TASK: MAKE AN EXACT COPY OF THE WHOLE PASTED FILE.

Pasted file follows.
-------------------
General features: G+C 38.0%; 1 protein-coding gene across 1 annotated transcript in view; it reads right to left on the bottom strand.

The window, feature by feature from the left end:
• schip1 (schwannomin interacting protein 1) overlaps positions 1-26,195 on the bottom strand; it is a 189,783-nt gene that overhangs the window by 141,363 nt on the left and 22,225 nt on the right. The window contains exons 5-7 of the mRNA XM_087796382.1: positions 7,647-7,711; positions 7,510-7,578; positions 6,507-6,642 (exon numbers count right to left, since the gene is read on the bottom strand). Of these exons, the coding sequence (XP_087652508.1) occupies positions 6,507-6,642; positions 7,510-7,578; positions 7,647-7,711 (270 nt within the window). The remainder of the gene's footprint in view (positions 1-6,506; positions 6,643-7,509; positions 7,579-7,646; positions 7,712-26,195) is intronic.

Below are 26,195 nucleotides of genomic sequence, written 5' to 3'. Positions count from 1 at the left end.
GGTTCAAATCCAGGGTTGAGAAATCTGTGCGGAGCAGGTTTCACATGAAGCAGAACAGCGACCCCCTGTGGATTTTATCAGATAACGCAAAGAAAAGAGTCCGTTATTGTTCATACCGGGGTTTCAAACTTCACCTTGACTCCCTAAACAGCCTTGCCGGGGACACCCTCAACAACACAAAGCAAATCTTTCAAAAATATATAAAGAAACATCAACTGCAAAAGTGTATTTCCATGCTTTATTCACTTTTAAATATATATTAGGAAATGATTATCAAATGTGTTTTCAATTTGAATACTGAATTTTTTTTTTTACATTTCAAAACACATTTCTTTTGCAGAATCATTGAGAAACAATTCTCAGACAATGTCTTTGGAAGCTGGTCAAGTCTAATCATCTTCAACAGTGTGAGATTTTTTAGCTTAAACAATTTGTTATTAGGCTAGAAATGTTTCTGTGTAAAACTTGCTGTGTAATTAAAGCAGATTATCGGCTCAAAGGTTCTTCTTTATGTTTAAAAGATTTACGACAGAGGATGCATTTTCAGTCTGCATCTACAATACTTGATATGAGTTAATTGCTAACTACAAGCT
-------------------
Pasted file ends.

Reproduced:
General features: G+C 38.0%; 1 protein-coding gene across 1 annotated transcript in view; it reads right to left on the bottom strand.

The window, feature by feature from the left end:
• schip1 (schwannomin interacting protein 1) overlaps positions 1-26,195 on the bottom strand; it is a 189,783-nt gene that overhangs the window by 141,363 nt on the left and 22,225 nt on the right. The window contains exons 5-7 of the mRNA XM_087796382.1: positions 7,647-7,711; positions 7,510-7,578; positions 6,507-6,642 (exon numbers count right to left, since the gene is read on the bottom strand). Of these exons, the coding sequence (XP_087652508.1) occupies positions 6,507-6,642; positions 7,510-7,578; positions 7,647-7,711 (270 nt within the window). The remainder of the gene's footprint in view (positions 1-6,506; positions 6,643-7,509; positions 7,579-7,646; positions 7,712-26,195) is intronic.

Below are 26,195 nucleotides of genomic sequence, written 5' to 3'. Positions count from 1 at the left end.
GGTTCAAATCCAGGGTTGAGAAATCTGTGCGGAGCAGGTTTCACATGAAGCAGAACAGCGACCCCCTGTGGATTTTATCAGATAACGCAAAGAAAAGAGTCCGTTATTGTTCATACCGGGGTTTCAAACTTCACCTTGACTCCCTAAACAGCCTTGCCGGGGACACCCTCAACAACACAAAGCAAATCTTTCAAAAATATATAAAGAAACATCAACTGCAAAAGTGTATTTCCATGCTTTATTCACTTTTAAATATATATTAGGAAATGATTATCAAATGTGTTTTCAATTTGAATACTGAATTTTTTTTTTTACATTTCAAAACACATTTCTTTTGCAGAATCATTGAGAAACAATTCTCAGACAATGTCTTTGGAAGCTGGTCAAGTCTAATCATCTTCAACAGTGTGAGATTTTTTAGCTTAAACAATTTGTTATTAGGCTAGAAATGTTTCTGTGTAAAACTTGCTGTGTAATTAAAGCAGATTATCGGCTCAAAGGTTCTTCTTTATGTTTAAAAGATTTACGACAGAGGATGCATTTTCAGTCTGCATCTACAATACTTGATATGAGTTAATTGCTAACTACAAGCT